The simplest way to illustrate a price movement over a period of time is to set a base.
Using a base of '100' to represent the price of energy in 2005 we can deduce the following:
- In 2000, at the turn of the millennium, the 'price' for Coal, Electricity and Gas were 80.4, 85.6 and 48.2 respectively.
- In 2012, using the same methodology, Coal had surged to 140.3, Electricity to 151.6 and Gas had experienced a staggering more than three fold increase to 141.0.
- By 2012 Coal and Gas constituted over 65% of the generation sources for electricity and the use of gas as a direct energy source grew 10% to 550 TWH.
Given this it is no surprise that the impact that these huge price increases have on business energy bills has been severe.
If we take a closer look at the post 2010 market we can see this impact borne out in the p/kWh cost of electricity.
Given in normal circumstances the raw electricity cost makes up 44% of the average bill, the influence of rising prices on our bills therefore is clear.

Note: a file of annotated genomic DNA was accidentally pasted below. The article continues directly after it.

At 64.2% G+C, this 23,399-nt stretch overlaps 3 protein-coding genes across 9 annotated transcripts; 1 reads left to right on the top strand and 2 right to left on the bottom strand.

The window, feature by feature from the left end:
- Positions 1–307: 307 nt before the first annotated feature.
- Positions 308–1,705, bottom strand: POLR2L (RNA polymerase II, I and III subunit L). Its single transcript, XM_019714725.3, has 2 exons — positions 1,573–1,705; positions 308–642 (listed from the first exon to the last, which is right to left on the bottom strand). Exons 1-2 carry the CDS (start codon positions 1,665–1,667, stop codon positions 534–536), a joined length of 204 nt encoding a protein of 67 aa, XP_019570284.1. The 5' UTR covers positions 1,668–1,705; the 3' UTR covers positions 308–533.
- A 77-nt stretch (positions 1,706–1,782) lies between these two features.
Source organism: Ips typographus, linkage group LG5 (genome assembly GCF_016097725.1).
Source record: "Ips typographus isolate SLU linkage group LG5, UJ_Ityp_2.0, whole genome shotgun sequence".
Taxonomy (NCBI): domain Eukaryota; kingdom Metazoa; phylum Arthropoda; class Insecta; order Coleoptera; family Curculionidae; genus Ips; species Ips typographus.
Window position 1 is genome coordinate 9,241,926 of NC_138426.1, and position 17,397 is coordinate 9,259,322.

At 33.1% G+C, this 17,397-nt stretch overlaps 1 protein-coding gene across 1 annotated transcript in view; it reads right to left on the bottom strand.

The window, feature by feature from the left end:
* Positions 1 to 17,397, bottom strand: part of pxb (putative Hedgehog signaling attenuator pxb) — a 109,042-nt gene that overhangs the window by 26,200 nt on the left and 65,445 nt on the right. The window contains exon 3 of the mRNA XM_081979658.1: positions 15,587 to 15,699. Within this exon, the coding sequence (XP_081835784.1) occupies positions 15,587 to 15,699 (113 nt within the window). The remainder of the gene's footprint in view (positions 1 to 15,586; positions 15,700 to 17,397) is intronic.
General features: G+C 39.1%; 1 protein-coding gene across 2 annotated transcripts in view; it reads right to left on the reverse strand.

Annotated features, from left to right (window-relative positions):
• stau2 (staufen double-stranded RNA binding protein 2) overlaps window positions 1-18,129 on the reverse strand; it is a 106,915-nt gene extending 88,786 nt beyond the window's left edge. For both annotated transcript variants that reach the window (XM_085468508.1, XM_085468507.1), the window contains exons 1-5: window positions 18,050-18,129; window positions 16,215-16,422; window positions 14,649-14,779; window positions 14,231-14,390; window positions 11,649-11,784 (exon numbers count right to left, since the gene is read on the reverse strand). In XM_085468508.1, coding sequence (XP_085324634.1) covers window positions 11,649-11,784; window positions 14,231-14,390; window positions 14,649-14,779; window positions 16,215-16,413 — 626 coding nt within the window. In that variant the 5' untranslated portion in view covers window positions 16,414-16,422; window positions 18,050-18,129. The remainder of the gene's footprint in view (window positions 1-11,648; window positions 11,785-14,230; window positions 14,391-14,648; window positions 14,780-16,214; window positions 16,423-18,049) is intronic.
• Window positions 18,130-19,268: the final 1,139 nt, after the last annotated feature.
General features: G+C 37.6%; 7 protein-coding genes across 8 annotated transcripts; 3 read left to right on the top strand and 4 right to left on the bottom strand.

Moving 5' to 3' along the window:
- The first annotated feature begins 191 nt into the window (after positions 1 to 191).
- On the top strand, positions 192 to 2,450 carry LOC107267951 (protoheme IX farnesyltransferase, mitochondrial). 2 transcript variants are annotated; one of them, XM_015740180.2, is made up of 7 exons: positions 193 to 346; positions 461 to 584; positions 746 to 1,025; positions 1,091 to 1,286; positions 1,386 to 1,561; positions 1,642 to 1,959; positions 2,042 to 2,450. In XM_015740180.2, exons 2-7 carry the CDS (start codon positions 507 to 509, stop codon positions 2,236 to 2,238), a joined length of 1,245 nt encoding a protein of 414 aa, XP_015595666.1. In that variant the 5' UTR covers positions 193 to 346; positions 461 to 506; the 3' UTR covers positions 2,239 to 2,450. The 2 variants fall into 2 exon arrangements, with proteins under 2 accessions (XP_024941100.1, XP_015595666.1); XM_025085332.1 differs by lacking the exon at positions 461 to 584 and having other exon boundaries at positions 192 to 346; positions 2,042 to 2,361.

In the three years to 2012 the cost of raw energy has grown from 4.6p/kWh to 5.4p/kWh.
Along the way this has peaked at 6.25p/kWh in April 2011.
Needless to say a 17% increase over 3 years is well above the price of headline inflation. And the peak to 2011 is a staggering 36% increase in just over 12 months.
To put this into context an average business energy customer in 2010 would have paid £2,555 for their yearly energy usage, by 2013 this had become £3,000. And if you'd contracted at the wrong time in 2011 it would have cost your business £3,470. A near £1,000 increase. Big numbers.
Taking a remote view, the rise in prices looks almost linear and it is therefore easy to believe that if you didn't get in at the bottom then you've lost out.
However even in a rising market there are opportunities to strike an advantageous deal. The wise approach is to not despair that prices only go up but to strike when a deal, within the context of the overall market, is there to be done and worth doing.